The clinical reasoning process

The clinical reasoning process – Part 1

Erik Meira recently wrote an excellent blog post on why people “just load it” when prescribing exercise for pathologies/injuries. It is a must read in my opinion, it really defines what we must consider when prescribing exercise and how it leads to good clinical outcomes.…/just-load-it-guest-blog-…

Continue reading “The clinical reasoning process”


Choose wisely!

Choose wisely!…/article/pii/S1836955317300164

The Australian Physical Therapy Association just put out this article, “Wise Choices”, about the problem of low value healthcare in physio.

Physios are usually optimistic about the benefits of their diagnoses and treatments, but sometimes underestimate the costs. These costs are not just in time and money, but also the cost of making a person into a patient.

The authors say that physio curricula should include material on the concept of low value-healthcare, and the dangers of overdiagnosis and overtreatment. And, crucially, strategies to avoid these things, because it’s easier said than done!

For a brilliant full discussion about this, listen to this episode of @ptinquest…/


Upright and Uptight!

The physio world can be a bit of a bubble sometimes, so we think it’s really important to think things through from alternative perspectives. I wrote this article taking a long view on the topic of posture. A lot of the practices that have been handed down to us have a truly weird history… And there’s plenty of lessons to be learned about the way we do physio today.

View at

View at



Ted talks for physios!

TED Talk 3 – A very simple resource for tech savvy patients to learn why exercise, lifting weights and getting a good nights sleep is very important. I have utilised video’s like this for patient education when appointments are short and when I don’t want to overload the patient with information in session. It is very simple but somewhat interactive. It might not suit every patient but what treatment/education does?

if you know of any similar resources feel free to contact us or comment below.
– Eoin

Spinal flexion!

Image result for jefferson curl

This picture might make some physios wince! Would this exercise (with less weight of course!) ever be a good approach for someone with back pain? Or is this taking it a bit far?

Arguably, if this movement is scary to a patient, that is a good reason to do it! As long as it doesn’t provoke a flare up. This could be part of a graded exposure approach to back pain, for patients who are particularly fearful. George and Zeppieri have written an explanation of this approach for physios:…

Of course, just because we know the spine is designed to flex, doesn’t mean we should go ahead and do it in every case… If you are interested in the “spinal flexion” debate, Greg Lehman has written an excellent summary here, where he considers both sides:…/revisiting-the-spinal-flexion-de…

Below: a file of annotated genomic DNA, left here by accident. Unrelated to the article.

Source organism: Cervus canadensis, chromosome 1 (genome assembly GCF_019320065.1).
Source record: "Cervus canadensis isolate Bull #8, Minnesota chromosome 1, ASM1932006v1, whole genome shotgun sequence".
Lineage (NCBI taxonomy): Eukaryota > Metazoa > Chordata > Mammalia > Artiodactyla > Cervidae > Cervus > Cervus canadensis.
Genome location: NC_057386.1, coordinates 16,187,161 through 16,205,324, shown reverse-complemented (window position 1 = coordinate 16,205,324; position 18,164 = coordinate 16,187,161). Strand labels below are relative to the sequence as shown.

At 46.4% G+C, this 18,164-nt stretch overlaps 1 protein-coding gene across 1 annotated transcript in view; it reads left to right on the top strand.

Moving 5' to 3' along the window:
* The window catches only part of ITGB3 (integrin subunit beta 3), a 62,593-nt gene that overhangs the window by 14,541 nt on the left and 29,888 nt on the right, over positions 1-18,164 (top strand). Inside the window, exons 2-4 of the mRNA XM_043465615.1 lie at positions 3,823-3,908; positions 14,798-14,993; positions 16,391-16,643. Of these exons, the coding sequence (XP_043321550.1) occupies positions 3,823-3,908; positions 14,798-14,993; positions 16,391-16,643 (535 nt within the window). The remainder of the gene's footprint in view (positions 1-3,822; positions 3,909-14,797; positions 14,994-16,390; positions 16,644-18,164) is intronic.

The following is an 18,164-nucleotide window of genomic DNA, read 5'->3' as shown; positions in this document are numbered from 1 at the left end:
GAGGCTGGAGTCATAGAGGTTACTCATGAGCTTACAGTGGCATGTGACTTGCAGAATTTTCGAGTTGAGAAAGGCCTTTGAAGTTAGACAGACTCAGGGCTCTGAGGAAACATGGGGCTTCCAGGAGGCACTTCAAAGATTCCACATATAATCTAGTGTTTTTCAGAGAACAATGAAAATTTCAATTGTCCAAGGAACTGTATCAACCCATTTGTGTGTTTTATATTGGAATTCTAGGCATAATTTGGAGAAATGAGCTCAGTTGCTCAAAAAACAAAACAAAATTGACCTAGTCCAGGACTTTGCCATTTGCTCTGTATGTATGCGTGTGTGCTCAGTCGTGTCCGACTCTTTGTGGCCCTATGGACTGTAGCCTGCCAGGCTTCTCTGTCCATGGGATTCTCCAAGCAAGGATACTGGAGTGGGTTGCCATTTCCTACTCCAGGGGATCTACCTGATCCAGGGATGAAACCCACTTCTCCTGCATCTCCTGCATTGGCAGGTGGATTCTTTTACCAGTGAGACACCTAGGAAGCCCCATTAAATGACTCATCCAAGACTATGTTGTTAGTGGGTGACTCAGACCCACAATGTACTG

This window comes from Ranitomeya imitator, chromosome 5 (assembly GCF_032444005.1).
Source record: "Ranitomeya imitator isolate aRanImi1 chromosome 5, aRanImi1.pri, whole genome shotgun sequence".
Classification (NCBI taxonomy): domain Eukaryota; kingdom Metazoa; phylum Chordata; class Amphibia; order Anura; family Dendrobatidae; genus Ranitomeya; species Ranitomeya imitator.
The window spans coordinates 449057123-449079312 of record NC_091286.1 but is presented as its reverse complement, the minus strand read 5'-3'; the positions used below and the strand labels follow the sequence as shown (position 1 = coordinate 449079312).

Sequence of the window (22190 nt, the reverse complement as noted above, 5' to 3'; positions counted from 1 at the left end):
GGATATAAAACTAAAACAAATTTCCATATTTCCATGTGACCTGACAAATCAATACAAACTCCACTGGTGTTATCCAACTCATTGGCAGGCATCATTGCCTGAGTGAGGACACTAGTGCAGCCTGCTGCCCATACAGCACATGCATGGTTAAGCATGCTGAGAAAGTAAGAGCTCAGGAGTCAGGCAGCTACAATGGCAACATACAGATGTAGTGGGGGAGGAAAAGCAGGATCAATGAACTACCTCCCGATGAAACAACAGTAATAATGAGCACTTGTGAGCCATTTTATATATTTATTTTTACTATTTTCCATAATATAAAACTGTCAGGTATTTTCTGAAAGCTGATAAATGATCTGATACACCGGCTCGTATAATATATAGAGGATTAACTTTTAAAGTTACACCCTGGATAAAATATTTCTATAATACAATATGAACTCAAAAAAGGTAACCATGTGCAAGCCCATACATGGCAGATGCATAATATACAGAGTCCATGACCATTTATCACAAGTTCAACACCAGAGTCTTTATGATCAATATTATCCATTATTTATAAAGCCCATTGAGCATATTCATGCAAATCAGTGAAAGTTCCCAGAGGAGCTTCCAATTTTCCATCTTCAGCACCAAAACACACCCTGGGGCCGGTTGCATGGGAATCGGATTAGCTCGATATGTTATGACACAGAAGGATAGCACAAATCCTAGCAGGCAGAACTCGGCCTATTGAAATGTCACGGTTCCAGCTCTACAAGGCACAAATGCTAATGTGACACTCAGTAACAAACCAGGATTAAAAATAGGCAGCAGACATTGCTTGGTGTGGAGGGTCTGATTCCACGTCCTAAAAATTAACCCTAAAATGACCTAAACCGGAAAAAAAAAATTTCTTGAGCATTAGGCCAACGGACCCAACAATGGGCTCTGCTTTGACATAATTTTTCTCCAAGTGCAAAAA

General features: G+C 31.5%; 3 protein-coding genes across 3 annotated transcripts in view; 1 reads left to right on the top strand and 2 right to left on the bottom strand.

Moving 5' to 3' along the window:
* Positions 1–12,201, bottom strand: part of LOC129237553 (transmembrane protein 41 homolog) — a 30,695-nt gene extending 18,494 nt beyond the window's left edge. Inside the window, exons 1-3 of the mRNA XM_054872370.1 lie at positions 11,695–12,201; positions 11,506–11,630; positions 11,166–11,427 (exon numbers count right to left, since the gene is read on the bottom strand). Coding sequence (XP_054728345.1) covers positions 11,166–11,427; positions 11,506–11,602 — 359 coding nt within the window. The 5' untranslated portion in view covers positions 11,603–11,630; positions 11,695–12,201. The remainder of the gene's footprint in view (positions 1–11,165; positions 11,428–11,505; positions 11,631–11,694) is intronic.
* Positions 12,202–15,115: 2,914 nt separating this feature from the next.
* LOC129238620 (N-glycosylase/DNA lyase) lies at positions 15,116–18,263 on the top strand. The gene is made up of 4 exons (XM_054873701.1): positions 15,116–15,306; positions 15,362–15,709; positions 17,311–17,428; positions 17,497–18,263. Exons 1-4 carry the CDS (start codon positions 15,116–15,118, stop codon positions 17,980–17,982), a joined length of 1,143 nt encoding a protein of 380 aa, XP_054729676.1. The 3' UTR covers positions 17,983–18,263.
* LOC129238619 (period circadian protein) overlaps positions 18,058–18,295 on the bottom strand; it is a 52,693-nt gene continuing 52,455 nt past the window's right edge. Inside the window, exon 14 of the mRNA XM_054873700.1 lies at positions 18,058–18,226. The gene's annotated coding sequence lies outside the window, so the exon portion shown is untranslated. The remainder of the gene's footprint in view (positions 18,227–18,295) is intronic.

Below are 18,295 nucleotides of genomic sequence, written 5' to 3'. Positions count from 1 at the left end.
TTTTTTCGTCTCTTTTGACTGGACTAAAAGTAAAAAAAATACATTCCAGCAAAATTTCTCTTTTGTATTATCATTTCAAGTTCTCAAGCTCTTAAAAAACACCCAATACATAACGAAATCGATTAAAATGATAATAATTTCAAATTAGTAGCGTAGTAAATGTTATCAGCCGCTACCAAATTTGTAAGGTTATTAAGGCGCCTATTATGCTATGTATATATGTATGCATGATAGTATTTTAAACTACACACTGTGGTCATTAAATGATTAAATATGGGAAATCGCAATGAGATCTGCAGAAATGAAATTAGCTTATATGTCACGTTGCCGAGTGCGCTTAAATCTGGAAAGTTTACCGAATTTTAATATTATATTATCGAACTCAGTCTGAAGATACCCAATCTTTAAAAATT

One good way to think of physio debates is like a pendulum. Sometimes, we are so eager to distance ourselves from one position that we end up taking an extreme position on the other side. For example, some have moved from saying that “pain is not an issue in the tissues” to saying “pain is in the brain”, which is going a bit far in the opposite direction! Where do you stand in the spinal flexion debate?



Image may contain: text

In recent times, especially in the world of sport, a plethora of evidence has been released on increases in load leading to the occurrence of injuries. Tim Gabbett has been the leader in this area and his use of the acute: chronic ratio has garnered a lot of interest. In his formative work found here – he showed that week on week spikes in loading above a certain level increased the possibility of an athlete incurring an injury by a tangible amount.

Continue reading “Tendinopathy”

The role of the brain in chronic pain

No 1 on our must watch list for the Best Physiotherapy/Health related TED Talks. Lorimer Moseley is someone who takes complex pain science and makes it simple and applicable. He makes Physiotherapy education enjoyable and definitely creates more than a few laughs. A must watch!

How does acute pain become chronic?

Image may contain: text

By now we are all aware that most people have structural “abnormalities” like bulging discs, arthritis, and torn muscles. In fact they’re so common, you can’t really call them abnormalities! But if these things are so common, why do some people end up getting pain and others don’t? Here is the late, great Louis Gifford’s take.

Does this explain the mystery? Or is there more to it?


Create a free website or blog at

Up ↑